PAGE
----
Covid-19 reveals its luster at Cannes


For nearly everyone who came to the Cannes Film Festival after months in various stages of lockdown and caution, the transition is astounding.

Even in ordinary years, Cannes is an overwhelming experience. But this time, immersing yourself in theaters at full throttle and packed red carpets is like stepping into another world. The morning after the premiere of Val Kilmer’s documentary “Val” in Cannes, co-director Ting Poo was still reeling.

“Yesterday was so surreal. Just watching the movie in a full house, and here at my finest film festival,” Poe said. “Going from not being around people to that experience in one day was incredible.”

The epidemic is far from invisible in Cannes. Everyone, including those who have been vaccinated, must be tested for COVID-19 every 48 hours, unless they have received their vaccinations in the European Union. Moviegoers wear masks indoors. Everything is a bit silent. Hotels that are usually crowded have vacancies. Examination rooms that usually leave hundreds in line outside are not full. The usual uniformed ticket seekers praying for a ticket were turned away from the palace, the center of the festival, to clear the venue.

But in places like the red carpet in Cannes, life is almost normal, if ‘normality’ can be applied to a piece of carpet where groups of stars move every few hours like floats parades. Glamor has taken off its mask, perhaps more than at any other time in the past year and a half from the pandemic.

During the early days of the 74th Cannes Film Festival – which took place two months later than usual and after last year’s edition was canceled altogether – the red carpet looks very similar to the ones in the past. Marion Cotillard, Bella Hadid, Matt Damon, Helen Mirren and Adam Driver all toured, perhaps surpassed, in fashion, by Spike Lee’s pink Louis Vuitton suit. Most walk without masks, as the carpet is outdoors and most attendees are vaccinated, although no tests are required. And there are no fewer photographers than usual fighting for the stars’ attention.

The show started where it left off. Nature, even a set of sequins, is healing.

“It’s like a strange dream, like waking up from a two-year nap without doing anything and suddenly: booming,” said Avshalom Pollack, star of Nadav Lapid’s “Ahed’s Knee,” a passionate Israeli drama competing for the Palme d’Or. “There’s a very special kind of feeling because it’s like: Where’s the world going? Are you restarting? It’s changing? What’s going on here?”

France has just relaxed its COVID-19 restrictions and reopened international travel. About half of the French have received at least one dose of the vaccine, while 38% have received a full vaccination. But the Delta type has increased infection somewhat recently, which has raised fears of a resurgence. On Friday, French Health Minister Olivier Veran said the delta variant is likely to become the dominant strain in France this weekend.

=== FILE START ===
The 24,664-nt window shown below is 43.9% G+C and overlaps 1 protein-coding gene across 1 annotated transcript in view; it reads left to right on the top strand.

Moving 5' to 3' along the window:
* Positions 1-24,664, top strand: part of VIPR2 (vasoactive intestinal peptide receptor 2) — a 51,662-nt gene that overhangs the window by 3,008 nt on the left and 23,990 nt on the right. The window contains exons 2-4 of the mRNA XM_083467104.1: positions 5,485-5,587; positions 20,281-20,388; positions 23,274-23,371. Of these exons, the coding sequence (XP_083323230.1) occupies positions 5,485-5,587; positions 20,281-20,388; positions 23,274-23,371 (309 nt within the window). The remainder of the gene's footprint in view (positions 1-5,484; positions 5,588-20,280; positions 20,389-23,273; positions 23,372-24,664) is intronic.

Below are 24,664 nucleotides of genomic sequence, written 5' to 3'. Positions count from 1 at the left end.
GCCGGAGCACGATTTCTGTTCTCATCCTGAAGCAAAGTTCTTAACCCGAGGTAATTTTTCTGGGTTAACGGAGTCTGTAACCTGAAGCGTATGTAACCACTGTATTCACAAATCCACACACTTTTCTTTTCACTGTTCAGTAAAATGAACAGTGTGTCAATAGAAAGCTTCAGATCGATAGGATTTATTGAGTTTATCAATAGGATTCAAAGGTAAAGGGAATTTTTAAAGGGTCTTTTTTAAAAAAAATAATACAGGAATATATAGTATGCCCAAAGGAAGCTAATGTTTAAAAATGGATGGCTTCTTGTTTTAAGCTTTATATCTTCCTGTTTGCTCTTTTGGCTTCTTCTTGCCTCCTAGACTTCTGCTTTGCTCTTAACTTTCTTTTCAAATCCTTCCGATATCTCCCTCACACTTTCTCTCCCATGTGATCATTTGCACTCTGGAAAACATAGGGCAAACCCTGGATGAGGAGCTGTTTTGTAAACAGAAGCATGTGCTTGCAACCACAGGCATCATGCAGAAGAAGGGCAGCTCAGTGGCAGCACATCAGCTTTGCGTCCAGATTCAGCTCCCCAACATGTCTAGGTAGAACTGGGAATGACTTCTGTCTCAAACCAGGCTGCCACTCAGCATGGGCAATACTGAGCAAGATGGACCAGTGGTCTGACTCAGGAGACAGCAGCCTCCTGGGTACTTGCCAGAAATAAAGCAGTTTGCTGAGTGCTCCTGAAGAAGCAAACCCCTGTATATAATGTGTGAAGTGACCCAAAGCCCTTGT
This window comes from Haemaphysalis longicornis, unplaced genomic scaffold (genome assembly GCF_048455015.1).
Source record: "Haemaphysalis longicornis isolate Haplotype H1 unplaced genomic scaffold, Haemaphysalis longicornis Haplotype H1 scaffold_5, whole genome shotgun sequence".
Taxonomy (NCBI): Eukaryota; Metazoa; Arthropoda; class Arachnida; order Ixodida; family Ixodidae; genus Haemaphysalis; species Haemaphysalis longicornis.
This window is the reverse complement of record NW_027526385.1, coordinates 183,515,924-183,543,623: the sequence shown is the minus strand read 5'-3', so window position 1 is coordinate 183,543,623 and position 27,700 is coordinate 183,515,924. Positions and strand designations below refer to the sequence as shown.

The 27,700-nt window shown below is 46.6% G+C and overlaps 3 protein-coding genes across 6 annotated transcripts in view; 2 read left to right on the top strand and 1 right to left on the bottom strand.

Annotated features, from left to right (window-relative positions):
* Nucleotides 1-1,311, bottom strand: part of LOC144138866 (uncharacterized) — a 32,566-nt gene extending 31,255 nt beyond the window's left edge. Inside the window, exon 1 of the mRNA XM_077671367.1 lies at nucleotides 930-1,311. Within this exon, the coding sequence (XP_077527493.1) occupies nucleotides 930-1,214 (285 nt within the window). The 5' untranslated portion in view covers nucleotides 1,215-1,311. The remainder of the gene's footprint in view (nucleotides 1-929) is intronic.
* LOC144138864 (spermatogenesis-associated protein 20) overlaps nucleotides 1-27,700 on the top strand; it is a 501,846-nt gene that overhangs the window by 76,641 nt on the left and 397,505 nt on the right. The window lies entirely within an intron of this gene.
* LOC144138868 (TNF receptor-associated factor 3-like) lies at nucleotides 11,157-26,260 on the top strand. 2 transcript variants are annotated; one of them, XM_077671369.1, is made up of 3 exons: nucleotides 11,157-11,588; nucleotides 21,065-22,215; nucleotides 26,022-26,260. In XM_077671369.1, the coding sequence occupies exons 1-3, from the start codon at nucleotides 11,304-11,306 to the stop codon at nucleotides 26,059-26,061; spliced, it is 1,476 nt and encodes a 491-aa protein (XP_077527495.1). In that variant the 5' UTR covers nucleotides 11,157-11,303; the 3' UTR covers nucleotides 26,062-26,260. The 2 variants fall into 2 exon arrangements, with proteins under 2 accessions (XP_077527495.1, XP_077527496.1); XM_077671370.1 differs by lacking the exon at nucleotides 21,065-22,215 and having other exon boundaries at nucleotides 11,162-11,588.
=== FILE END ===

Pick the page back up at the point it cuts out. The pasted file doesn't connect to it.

This, along with photos of attendees without a mask at premieres, prompted the festival to ramp up reminders about the use of masks before each performance. At hotels along Croisette Street, publicists and film executives moved their chairs to outside balconies as beachside parties dwindled. Even the mayor of Cannes, David Lisnard, used a pair of COVID-19 sniffer dogs to help with detection.

Ahead of the festival, its director Thierry Frémaux said that this year’s dinners will be more preferable than cocktails. On the sunny French Riviera, most restaurants occupy the sidewalks. Important concession: Frémaux doesn’t greet guests at the top of the palace stairs with a kiss, although there are some mischievous kisses.

“The epidemic is not defeated,” Frémaux said on Tuesday. “So we all have to be careful, even though most festival-goers are vaccinated.”

But because there is so much variation from country to country in vaccination testing (the United States, for example, does not have an official vaccine passport), the festival requires that most of them be tested every other day. The joke is that this year’s negative test is the most coveted ticket in Cannes. And while some initially complained about the unfashionable process of retreating into a booth to fill a tube with saliva, the tent lab just down the street from the palace has become a regular stop for festival-goers like the Nespresso bar in the Palais. Just a little less refreshing.

This purpose-built testing site houses 60 medical students. The lab’s director, Guillaume Armana, said Friday that they are running up to 4,000 tests per day.

“We are working with the festival and the regional agency,” Armana said, noting that any positive test would be confidential. “Right now we have maybe 10,000 people to test and everything is under control. It’s the best way to have a festival again here in Cannes and let people have a new life.”


Associated Press reporter Hilary Fox contributed to this report.


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